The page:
Animal rights groups launch protest outside bullring.jpg

Animal rights groups launch protest outside bullring

IN STARK contrast to the excitement and celebrations of the opening night at the capital’s new bullring complex, was an angry demonstration involving more than 500 animal rights protesters, displaying their disgust against bullfighting and those who support the sport.  

The protesters began their demonstration at 8pm on May 18, an action which saw demonstrators carrying banners and shouting slogans such as “murderers”, “bullfighting is for cowards” and “bullfighting is not art, it’s torture”. The demonstrators were wearing identical T-shirts bearing the slogan, Unidos Contras as Touradas (United Against Bullfights), which had been especially designed for the occasion. Several protesters were dressed in bull costumes and others as bullfighters, and they enacted typical bullfighting scenes, highlighting the suffering of the animals. The campaigners handed out thousands of leaflets which criticised the sport and the cruel treatment of the bulls.

The Resident’s Caroline Cunha spoke to Carla Carvalho, president of Acção Animal, one of the associations involved in the protest, the day after the demonstration at Campo Pequeno. “The protest went very well; we had around 500 people demonstrating. We had a small problem with the police at the start, when they tried to move us to a location we didn’t agree with, but, apart from this, it was a big success. The protest was even shown on RTP television this morning,” she said.

Carvalho explained more about the sport and her association’s objections to this traditional form of entertainment in Portugal. “Often, the bulls are raised specifically to take part in these shows. Bullfighting is very traditional in Portugal, but just because it is a tradition, does not mean it is right. Look at slavery for example and the time in history when women were not allowed to vote. People protested against these traditions because they felt they were wrong. We are fighting in the same way,” she said.

The president of Acção Animal went on to talk about the suffering of the bulls. “After the bull has been repeatedly gored by the bullfighters and can no longer stand, it is taken away backstage to the pens. At this stage, the animal is in absolute agony.” Carla Carvalho claimed that, as it is not legal in Portugal to kill the bull in the arena, “it is often left in its severely injured state for three days or more before it is killed. Salt is thrown on the wounds in a haphazard attempt to stop infection and the animal is just left to suffer,” she said. Apparently, according to Carvalho, as the bullfights normally take place on weekends, those responsible for putting down the bulls and disposing of them, often do not go to the bullring until the beginning of the following week.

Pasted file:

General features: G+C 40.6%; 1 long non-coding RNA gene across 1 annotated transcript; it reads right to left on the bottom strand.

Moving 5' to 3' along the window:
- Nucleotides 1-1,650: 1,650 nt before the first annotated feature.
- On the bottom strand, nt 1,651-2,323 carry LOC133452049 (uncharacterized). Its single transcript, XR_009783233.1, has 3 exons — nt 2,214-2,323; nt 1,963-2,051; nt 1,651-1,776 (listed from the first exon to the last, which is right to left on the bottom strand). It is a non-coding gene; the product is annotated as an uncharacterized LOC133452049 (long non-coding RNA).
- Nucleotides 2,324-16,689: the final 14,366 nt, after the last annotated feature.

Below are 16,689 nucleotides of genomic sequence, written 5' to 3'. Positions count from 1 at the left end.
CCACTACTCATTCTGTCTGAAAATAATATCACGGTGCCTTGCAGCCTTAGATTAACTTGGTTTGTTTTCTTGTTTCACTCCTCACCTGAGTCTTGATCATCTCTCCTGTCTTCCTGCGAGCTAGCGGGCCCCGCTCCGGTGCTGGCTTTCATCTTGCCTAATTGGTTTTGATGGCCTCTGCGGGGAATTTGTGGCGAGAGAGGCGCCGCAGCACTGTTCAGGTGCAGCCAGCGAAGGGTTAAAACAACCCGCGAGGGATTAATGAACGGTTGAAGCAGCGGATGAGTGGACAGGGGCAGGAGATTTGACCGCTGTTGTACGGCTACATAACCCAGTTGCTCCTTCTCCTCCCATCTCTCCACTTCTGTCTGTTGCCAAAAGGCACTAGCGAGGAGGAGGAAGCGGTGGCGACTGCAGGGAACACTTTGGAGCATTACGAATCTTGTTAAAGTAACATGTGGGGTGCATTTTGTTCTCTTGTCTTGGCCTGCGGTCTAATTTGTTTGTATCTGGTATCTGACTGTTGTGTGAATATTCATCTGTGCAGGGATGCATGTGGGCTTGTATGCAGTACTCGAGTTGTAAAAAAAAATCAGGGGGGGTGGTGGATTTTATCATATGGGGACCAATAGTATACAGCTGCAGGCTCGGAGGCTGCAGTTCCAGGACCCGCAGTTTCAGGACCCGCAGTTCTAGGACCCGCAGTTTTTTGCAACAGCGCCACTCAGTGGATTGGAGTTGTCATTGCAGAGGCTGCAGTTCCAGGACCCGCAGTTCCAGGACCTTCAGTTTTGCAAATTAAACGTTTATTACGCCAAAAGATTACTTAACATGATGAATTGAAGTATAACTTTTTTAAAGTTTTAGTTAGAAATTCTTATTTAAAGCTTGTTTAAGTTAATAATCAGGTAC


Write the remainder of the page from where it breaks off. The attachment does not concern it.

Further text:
“Bullfighting is completely stupid and has no meaning,” Carvalho told The Resident. “It is entertainment through pain. We are in the 21st century and this has to stop.”

The president of Acção Animal was optimistic, however, with regard to the likelihood of the sport’s future decline. “Bullfighting is slowly going out of fashion. Fortunately, more and more people are turning away from this. It obviously doesn’t bring in enough money anymore, and that is why here at Campo Pequeno they had to build all the shops and so on. Also, we know that the câmaras have to give tickets away for the bullfighting shows taking place at the municipal bullrings because not many people want to pay to see them these days.”

Joining the Portuguese animal rights groups at the protest in Lisbon were members from English association, League Against Cruel Sports, which is well known internationally following the role it played in the campaign to ban fox hunting in the UK. This summer, the League is planning to join forces with other European associations against bullfighting, to dissuade tourists from visiting cities where bullfights are promoted.

Jordi Casamitjana, who was responsible for bringing the group to Portugal from the UK, commented:  “Lisbon is such a beautiful city and it is so sad that it is actively promoting a show that the majority of the British population finds cruel and barbaric.”  

Thousands of British people are now actively involved in a movement for ethical tourism  and have decided to take a stand against Lisbon, a city that has returned to bullfighting,” he said.

Casamitjana finished his comments by declaring: “Portugal and its capital have much more to offer than this outdated form of entertainment, which is internationally condemned. This does not attract tourists – it keeps them away. We are delighted to have been able to take part in this protest and to support the work of the Portuguese animal rights groups.”